DECISION SUPPORT SYSTEMS
A KNOWLEDGE-BASED APPROACH
In addition to (or maybe even instead of) having students develop their own systems, an instructor can consider procuring or building systems for the students to view and/or use. This gives students exposure to DSSs from a user's perspective. Indeed, such systems could be made available to students in follow-up, capstone types of courses where they play the roles of decision makers in dealing with case studies or simulated managerial environments. The availability of DSSs in such settings can enhance the realism of the educational experience.
Having settled on the development tool(s), workbook supplement(s), and/or sample decision support system(s), creation of a syllabus is a way of structuring one's thoughts about what the course will accomplish and how it will be accomplished. We recommend that the syllabus should contain a brief course synopsis, a statement of specific course objectives, an explanation of the methods of instruction to be used, a clear indication of how student learning will be evaluated, and a schedule of course activities.
A course synopsis may simply be the official description of the course as stated in the institution's catalog of courses. Or, using that description as a starting point, the synopsis may provide additional detail, offer an updated view, and emphasize certain aspects of the course. Broadly speaking, it should indicate the overall goal of the course, briefly characterize the main topics covered, point out why the course is important to students, identify any special instructional methods to be used, and comment on what background students should have in order to best appreciate the course content.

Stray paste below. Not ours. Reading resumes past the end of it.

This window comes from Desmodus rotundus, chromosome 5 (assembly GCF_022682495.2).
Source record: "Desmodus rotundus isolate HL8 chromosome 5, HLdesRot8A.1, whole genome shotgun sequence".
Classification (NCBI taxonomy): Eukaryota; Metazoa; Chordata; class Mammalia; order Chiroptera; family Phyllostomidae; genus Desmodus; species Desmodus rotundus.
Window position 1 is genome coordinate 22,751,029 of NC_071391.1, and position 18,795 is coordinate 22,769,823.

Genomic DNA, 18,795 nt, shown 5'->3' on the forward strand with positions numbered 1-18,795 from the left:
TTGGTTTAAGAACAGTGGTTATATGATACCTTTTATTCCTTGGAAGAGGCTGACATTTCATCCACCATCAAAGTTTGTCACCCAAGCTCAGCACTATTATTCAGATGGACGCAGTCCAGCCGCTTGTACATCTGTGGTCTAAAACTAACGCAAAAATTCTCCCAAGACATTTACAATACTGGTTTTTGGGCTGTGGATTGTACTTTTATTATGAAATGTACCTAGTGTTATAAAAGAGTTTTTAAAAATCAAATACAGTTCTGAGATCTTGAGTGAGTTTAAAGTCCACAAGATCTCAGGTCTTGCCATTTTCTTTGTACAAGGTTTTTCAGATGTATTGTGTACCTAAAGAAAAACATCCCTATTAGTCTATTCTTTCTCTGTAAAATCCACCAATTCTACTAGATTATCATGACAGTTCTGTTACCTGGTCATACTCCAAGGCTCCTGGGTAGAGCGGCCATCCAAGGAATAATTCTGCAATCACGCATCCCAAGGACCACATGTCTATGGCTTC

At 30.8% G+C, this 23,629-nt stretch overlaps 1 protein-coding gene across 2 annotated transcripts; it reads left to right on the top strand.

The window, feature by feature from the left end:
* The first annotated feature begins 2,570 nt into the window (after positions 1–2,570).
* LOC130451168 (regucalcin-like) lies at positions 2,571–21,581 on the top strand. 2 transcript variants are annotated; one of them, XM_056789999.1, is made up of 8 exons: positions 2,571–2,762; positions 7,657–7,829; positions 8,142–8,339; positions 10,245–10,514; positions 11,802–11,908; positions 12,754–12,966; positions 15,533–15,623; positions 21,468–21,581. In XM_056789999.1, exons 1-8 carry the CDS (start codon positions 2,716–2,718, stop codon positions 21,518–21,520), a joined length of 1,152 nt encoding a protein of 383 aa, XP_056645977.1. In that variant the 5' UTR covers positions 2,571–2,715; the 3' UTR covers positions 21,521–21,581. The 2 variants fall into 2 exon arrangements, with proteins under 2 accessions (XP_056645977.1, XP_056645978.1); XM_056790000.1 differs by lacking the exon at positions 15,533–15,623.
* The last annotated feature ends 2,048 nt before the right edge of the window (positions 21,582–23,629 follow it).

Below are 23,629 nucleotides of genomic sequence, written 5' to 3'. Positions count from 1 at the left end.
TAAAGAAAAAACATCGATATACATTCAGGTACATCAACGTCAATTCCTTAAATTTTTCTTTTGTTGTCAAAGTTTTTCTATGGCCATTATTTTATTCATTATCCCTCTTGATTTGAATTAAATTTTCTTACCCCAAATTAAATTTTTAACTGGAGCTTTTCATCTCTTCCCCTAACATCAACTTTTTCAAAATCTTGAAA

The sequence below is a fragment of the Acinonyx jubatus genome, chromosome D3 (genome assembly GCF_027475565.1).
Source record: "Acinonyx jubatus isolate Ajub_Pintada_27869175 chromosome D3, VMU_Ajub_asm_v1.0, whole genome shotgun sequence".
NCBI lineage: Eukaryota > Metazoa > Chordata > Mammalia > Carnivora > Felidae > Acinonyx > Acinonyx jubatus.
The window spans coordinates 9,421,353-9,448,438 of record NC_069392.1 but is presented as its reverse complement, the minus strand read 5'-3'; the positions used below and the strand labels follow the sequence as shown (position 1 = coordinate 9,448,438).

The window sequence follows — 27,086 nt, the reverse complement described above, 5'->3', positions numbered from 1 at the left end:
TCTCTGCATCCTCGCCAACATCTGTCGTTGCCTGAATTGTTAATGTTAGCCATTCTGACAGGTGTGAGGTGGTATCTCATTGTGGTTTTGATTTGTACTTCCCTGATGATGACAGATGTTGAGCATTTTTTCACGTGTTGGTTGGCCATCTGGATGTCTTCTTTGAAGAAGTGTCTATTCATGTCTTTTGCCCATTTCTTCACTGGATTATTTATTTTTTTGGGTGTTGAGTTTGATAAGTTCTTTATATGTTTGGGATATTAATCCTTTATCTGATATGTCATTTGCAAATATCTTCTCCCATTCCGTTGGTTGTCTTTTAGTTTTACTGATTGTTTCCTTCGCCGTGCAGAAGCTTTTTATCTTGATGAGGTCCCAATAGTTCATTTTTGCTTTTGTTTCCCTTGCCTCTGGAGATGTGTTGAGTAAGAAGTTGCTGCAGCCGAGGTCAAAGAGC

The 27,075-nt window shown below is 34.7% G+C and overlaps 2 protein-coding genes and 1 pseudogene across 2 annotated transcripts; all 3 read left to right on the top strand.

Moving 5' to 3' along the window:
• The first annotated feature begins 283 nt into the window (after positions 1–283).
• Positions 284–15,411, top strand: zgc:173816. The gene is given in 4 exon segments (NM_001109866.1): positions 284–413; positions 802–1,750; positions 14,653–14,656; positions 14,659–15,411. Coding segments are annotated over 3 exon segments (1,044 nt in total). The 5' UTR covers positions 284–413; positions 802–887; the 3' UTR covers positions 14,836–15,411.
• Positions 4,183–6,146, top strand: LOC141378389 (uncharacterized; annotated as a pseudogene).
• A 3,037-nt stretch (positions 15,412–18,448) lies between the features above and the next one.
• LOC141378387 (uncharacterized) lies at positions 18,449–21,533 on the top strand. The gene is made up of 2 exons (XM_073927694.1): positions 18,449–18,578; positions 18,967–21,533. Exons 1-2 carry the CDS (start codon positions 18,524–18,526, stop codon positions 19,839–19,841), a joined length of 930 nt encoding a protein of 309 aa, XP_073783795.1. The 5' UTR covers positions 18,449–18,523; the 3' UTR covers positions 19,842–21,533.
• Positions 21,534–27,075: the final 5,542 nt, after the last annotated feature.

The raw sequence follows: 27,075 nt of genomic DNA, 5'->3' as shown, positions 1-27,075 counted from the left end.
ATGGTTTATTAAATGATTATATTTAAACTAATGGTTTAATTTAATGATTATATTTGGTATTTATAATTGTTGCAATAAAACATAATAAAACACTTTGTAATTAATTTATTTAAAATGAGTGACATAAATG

Having characterized the course in broad terms, the instructor needs to determine more specifically what he/she wants to accomplish. Specific learning objectives may have been established already (e.g., by a curriculum committee) or they may be at the full discretion of the instructor. In any event, the objectives stated in the syllabus should be constructed to answer the question: "By the end of the course, what knowledge, skills, and experiences will each student have gained?" The answer to this question will influence which parts of the textbook are to be covered and how intensively they are to be covered. The objectives must, of course, be consistent with the software and supplemental workbook (if any) selected for the student use. The number of specific objectives will typically be in the 6 to 12 range.
Part of the first class session may be devoted to gathering student ideas about the stated objectives. They may suggest additional objectives that can be incorporated readily in the course. Or, the discussion may suggest that certain objectives should receive a particular emphasis. Near the end of the semester and/or shortly before the students evaluate the course, it can be instructive to spend a bit of class time reviewing the objectives to impress upon students a realization of how far they have progressed.
Having determined what will be accomplished, the instructor needs to settle on how to accomplish the objectives. The methods of instruction will be influenced by institutional constraints, class size, class meeting length, course length, and individual instructor style. Usually, student interest and learning is enhanced by the use of multiple instructional methods. Aside from the traditional assignment of textbook readings and presentation of lectures based on these readings, methods of instruction might include the following:
The syllabus should identify which of these (or other) instructional methods will be used.